Chapter 12. New Settlements in the Wilderness


Raising a log cabin, handling a flax crop, or cornhusking, accompanied by quilting, sewing, spinning, cooking, and serving, was followed by a feast, a party, and a dance with a fiddler involved many hands. The custom was to send at least one person from each family to help, so as to claim help when needed in return. The myth of independence persists in spite of evidence of mutual dependence.


Painful experiences are always better in retrospect. Difficulties always seem less drastic after the worry has passed. Deprivations and making do may be normal at the time, but later they may seem like fun. With time, rose-colored glasses get a deeper and richer hue.

Underground railroad

Grandmother Brown’s family TSwere abolitionists; they all hated slavery. She saw white men with whips and chains looking for their slaves, and had sympathy for one in iron cuffs who had been caught. Her Uncle Jack Brown, living in Albany, took runaways in his phaeton, disguised and veiled as his wife, toward freedom.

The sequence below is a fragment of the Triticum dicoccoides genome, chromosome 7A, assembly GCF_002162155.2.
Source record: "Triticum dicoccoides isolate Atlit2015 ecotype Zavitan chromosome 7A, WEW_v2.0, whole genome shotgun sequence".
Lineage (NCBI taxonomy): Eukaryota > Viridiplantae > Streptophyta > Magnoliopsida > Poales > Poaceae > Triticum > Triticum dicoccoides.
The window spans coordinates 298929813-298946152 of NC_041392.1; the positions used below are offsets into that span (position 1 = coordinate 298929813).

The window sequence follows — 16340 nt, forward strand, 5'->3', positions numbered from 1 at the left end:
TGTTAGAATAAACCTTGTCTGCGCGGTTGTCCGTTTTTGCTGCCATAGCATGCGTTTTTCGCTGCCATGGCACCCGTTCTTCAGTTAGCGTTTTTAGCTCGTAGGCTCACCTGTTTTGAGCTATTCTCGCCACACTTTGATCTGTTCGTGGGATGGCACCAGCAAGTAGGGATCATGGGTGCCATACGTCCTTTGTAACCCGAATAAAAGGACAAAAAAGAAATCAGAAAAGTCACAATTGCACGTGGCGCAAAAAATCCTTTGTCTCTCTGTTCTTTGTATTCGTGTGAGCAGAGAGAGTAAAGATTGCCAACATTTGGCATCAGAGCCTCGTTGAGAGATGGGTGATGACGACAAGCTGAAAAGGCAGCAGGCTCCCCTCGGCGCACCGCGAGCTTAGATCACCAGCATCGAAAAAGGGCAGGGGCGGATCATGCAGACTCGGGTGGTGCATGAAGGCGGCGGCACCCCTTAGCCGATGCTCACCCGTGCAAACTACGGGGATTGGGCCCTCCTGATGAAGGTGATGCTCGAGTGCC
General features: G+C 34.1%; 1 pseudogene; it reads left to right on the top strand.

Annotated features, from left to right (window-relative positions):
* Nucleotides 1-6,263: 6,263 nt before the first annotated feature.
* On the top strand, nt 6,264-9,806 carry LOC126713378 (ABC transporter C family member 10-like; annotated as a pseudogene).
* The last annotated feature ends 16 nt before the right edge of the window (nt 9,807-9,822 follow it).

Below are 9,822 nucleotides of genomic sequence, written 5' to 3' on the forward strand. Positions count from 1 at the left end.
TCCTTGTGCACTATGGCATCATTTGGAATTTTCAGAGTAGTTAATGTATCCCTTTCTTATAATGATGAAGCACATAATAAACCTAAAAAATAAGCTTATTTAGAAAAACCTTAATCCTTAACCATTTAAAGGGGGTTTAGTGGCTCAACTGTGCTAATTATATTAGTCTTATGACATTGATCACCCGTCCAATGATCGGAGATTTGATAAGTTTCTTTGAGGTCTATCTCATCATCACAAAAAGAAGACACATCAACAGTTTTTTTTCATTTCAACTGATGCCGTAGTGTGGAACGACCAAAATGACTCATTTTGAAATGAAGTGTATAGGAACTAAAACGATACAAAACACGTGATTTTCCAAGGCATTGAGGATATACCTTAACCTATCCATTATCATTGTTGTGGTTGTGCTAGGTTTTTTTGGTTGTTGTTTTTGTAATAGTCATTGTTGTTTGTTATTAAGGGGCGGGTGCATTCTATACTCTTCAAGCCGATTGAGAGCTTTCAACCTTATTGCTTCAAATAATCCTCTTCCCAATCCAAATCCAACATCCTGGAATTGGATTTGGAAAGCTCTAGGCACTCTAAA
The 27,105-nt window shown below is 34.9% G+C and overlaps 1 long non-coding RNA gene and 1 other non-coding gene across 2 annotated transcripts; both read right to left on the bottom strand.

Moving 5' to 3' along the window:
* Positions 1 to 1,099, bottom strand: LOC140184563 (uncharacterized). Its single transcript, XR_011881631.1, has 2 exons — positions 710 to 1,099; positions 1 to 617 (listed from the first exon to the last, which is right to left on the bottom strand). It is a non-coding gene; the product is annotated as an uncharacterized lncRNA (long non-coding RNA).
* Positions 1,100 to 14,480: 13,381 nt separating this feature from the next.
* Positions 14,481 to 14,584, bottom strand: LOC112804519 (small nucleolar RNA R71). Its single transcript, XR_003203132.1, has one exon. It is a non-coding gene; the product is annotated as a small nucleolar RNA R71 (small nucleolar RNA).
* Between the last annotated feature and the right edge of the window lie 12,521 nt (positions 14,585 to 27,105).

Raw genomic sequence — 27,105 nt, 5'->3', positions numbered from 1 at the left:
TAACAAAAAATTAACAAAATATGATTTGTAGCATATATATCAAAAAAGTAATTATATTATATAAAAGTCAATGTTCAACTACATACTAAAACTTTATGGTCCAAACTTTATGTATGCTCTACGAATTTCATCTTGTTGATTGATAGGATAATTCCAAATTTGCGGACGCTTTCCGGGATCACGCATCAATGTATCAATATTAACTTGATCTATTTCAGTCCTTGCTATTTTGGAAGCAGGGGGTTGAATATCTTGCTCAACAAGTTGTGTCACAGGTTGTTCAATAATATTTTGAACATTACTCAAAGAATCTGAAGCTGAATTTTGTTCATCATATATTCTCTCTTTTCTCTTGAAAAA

She saw Indians

Grandmother Brown was too late, settling in Iowa in 1848, for prairie wolves and Indians. She said, “’Twas sufficiently settled up in Iowa by the time we got there.” But she saw two braves once and gave them food under a tree in her yard.


If the typical American is good, it’s because he or she’s been tempered by dishonesty, selfishness, greed, and all manner of refining fires. The founding fathers may have been gentlemen, but they owned slaves and understood that business was business. An unscrupulous business may be perfectly legal when its subterfuge is in fine print. On a frontier, as in war, where laws can be enforced only weakly, lawlessness and dishonesty may be seen as claims of personal freedom, and this claim seems to have become part of the American personality.